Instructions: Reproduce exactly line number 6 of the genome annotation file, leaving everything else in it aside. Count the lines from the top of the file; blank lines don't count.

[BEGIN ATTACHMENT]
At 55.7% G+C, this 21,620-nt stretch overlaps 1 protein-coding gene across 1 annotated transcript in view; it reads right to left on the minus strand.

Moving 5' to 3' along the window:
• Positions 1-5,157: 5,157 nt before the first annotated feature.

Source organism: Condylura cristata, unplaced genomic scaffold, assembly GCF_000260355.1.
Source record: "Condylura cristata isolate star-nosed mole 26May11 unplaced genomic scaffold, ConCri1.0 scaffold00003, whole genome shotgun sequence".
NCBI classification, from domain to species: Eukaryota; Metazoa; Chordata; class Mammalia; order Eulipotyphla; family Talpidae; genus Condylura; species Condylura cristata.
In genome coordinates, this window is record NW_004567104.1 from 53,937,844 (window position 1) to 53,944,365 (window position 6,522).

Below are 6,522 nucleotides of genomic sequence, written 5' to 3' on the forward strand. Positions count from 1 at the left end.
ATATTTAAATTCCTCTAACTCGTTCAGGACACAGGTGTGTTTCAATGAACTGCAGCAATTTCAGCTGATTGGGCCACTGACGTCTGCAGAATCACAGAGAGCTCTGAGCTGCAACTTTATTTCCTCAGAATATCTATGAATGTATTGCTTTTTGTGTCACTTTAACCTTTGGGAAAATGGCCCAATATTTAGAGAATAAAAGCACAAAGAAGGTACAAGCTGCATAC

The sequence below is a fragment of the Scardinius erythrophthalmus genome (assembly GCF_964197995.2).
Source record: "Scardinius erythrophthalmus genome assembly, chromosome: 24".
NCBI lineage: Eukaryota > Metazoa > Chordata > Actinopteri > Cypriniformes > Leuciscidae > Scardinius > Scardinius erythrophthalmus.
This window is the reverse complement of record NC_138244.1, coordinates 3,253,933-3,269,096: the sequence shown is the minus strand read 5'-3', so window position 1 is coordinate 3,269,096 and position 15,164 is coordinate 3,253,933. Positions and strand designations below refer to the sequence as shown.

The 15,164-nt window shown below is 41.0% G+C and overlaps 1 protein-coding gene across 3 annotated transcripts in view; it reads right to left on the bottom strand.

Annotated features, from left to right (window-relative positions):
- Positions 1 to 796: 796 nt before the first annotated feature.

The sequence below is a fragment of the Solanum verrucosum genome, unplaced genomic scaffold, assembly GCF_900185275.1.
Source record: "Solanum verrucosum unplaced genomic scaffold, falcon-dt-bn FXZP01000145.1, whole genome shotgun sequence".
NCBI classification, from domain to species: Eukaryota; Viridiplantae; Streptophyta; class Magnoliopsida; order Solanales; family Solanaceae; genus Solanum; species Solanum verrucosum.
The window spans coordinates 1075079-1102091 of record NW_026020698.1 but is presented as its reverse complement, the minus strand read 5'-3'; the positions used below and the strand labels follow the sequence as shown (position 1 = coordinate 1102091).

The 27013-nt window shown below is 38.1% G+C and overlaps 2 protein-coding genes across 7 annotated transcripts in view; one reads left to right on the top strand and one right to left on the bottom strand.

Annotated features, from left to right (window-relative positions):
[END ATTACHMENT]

NCBI classification, from domain to species: Eukaryota; Metazoa; Chordata; class Mammalia; order Eulipotyphla; family Talpidae; genus Condylura; species Condylura cristata.